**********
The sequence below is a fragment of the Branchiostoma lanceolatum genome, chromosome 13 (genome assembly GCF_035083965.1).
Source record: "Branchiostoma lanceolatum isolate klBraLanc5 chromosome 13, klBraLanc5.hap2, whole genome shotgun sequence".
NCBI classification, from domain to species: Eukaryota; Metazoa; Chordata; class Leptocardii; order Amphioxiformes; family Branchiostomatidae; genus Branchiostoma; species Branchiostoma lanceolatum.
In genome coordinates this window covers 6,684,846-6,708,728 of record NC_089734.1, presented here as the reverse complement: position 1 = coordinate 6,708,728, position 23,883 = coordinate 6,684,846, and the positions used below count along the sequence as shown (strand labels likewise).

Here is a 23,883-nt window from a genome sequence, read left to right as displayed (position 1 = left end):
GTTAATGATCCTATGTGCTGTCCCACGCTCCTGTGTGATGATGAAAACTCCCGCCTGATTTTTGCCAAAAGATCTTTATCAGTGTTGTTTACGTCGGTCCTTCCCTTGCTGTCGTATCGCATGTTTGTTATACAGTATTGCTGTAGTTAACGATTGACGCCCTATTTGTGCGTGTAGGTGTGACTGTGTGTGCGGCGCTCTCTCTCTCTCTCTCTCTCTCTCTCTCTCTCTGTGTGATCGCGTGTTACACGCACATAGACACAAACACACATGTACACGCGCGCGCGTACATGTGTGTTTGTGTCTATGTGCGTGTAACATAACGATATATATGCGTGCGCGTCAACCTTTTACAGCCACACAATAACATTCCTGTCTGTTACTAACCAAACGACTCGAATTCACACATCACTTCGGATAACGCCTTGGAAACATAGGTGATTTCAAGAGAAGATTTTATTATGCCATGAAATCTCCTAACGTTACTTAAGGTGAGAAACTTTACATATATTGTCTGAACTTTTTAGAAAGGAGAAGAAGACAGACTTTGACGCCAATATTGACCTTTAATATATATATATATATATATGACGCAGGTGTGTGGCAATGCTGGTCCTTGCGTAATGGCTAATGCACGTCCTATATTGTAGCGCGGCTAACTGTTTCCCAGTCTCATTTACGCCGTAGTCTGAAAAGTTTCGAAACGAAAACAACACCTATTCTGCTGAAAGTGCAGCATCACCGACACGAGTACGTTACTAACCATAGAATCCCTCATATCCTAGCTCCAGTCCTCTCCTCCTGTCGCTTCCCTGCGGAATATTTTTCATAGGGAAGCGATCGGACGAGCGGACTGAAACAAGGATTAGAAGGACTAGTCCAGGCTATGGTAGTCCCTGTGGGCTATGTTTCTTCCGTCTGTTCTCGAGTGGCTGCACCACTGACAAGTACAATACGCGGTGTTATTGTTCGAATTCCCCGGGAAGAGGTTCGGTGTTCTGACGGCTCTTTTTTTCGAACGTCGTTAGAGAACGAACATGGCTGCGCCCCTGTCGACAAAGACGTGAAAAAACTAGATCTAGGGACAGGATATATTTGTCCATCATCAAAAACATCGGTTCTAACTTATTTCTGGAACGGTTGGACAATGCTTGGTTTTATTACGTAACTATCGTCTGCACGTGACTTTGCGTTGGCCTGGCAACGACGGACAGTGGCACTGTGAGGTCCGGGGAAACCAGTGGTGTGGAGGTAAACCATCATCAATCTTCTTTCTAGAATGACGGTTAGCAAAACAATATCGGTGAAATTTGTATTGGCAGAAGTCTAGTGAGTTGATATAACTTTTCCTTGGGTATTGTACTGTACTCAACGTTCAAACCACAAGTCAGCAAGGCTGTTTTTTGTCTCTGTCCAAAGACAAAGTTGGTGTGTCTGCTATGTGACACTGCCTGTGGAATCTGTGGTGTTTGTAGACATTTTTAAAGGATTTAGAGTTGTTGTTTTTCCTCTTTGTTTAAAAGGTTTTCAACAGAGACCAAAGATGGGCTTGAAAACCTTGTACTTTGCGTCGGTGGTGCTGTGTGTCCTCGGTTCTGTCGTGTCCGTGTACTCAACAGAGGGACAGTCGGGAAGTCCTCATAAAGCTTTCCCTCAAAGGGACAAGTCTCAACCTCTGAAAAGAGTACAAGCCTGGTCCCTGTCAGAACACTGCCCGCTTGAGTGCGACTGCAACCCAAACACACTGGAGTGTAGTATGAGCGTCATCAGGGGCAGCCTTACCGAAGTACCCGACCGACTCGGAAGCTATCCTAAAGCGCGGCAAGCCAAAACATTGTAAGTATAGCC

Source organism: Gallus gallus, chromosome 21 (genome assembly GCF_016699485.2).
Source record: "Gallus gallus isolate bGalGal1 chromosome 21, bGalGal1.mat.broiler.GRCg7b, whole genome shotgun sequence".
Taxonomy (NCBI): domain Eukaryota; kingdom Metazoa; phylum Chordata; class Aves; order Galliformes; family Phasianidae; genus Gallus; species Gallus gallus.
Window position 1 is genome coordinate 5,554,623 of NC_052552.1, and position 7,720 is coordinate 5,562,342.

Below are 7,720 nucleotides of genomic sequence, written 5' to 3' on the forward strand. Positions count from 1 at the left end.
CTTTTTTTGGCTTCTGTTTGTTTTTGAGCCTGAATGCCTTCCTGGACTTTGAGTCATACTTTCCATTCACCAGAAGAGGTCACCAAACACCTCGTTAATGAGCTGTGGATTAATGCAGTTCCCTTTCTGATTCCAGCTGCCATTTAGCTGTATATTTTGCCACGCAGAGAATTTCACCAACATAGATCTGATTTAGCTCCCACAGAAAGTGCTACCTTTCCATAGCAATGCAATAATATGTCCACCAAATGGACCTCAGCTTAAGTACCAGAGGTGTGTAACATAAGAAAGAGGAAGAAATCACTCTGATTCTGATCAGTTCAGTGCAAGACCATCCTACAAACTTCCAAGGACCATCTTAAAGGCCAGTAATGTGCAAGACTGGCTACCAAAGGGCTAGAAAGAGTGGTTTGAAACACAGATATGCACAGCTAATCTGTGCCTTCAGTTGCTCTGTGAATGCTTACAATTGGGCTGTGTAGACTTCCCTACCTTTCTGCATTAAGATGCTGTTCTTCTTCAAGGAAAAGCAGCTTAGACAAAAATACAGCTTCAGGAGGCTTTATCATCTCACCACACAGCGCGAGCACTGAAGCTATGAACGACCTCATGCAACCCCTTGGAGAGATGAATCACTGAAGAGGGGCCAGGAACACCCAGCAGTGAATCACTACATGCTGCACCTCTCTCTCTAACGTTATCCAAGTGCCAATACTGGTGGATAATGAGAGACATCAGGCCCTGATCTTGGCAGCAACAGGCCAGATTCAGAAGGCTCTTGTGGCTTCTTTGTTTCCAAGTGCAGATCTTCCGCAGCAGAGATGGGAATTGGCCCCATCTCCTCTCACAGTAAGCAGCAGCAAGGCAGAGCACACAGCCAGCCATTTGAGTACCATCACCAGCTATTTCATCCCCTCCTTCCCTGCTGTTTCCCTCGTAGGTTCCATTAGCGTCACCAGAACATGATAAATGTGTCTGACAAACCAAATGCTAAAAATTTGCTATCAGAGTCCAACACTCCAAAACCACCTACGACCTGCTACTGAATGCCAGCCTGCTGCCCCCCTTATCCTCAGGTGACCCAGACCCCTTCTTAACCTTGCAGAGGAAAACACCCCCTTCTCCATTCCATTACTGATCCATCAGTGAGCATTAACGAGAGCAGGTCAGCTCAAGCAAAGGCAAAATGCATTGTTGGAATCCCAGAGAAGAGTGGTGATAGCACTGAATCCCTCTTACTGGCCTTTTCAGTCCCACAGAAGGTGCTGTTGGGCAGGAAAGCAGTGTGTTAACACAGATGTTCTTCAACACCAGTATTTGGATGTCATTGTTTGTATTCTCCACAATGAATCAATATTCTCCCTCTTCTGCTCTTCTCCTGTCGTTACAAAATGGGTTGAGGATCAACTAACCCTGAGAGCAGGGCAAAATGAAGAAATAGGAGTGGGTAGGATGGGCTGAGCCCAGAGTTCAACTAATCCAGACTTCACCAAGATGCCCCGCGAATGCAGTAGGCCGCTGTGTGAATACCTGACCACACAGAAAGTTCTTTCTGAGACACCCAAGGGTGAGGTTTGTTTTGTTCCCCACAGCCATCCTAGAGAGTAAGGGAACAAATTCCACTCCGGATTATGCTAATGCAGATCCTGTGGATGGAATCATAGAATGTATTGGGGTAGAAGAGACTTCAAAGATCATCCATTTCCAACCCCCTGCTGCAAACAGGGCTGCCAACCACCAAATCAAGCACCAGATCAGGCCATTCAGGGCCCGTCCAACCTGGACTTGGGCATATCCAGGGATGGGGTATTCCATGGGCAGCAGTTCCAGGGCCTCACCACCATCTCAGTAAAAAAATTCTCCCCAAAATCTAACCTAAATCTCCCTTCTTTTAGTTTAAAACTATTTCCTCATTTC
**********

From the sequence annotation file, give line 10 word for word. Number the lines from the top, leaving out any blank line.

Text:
Window position 1 is genome coordinate 5,554,623 of NC_052552.1, and position 7,720 is coordinate 5,562,342.